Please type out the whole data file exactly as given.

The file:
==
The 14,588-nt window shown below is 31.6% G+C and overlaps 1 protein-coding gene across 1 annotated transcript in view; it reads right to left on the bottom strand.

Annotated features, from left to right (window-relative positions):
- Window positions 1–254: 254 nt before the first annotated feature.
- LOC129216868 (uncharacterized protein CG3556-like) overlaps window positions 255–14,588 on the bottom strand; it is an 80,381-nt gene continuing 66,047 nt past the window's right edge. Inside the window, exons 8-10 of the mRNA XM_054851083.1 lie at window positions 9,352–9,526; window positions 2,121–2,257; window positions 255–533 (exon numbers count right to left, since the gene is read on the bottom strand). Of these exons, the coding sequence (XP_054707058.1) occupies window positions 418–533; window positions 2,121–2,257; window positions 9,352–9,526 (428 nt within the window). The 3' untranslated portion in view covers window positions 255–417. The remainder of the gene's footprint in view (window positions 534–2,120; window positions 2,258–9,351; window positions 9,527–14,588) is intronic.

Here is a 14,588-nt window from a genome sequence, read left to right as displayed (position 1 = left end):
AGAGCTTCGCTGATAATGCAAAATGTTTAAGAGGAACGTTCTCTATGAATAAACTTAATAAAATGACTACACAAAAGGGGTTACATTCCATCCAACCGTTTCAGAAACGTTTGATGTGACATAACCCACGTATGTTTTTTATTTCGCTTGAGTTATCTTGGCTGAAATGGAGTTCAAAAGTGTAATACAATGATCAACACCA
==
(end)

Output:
The 14,588-nt window shown below is 31.6% G+C and overlaps 1 protein-coding gene across 1 annotated transcript in view; it reads right to left on the bottom strand.

Annotated features, from left to right (window-relative positions):
- Window positions 1–254: 254 nt before the first annotated feature.
- LOC129216868 (uncharacterized protein CG3556-like) overlaps window positions 255–14,588 on the bottom strand; it is an 80,381-nt gene continuing 66,047 nt past the window's right edge. Inside the window, exons 8-10 of the mRNA XM_054851083.1 lie at window positions 9,352–9,526; window positions 2,121–2,257; window positions 255–533 (exon numbers count right to left, since the gene is read on the bottom strand). Of these exons, the coding sequence (XP_054707058.1) occupies window positions 418–533; window positions 2,121–2,257; window positions 9,352–9,526 (428 nt within the window). The 3' untranslated portion in view covers window positions 255–417. The remainder of the gene's footprint in view (window positions 534–2,120; window positions 2,258–9,351; window positions 9,527–14,588) is intronic.

Here is a 14,588-nt window from a genome sequence, read left to right as displayed (position 1 = left end):
AGAGCTTCGCTGATAATGCAAAATGTTTAAGAGGAACGTTCTCTATGAATAAACTTAATAAAATGACTACACAAAAGGGGTTACATTCCATCCAACCGTTTCAGAAACGTTTGATGTGACATAACCCACGTATGTTTTTTATTTCGCTTGAGTTATCTTGGCTGAAATGGAGTTCAAAAGTGTAATACAATGATCAACACCA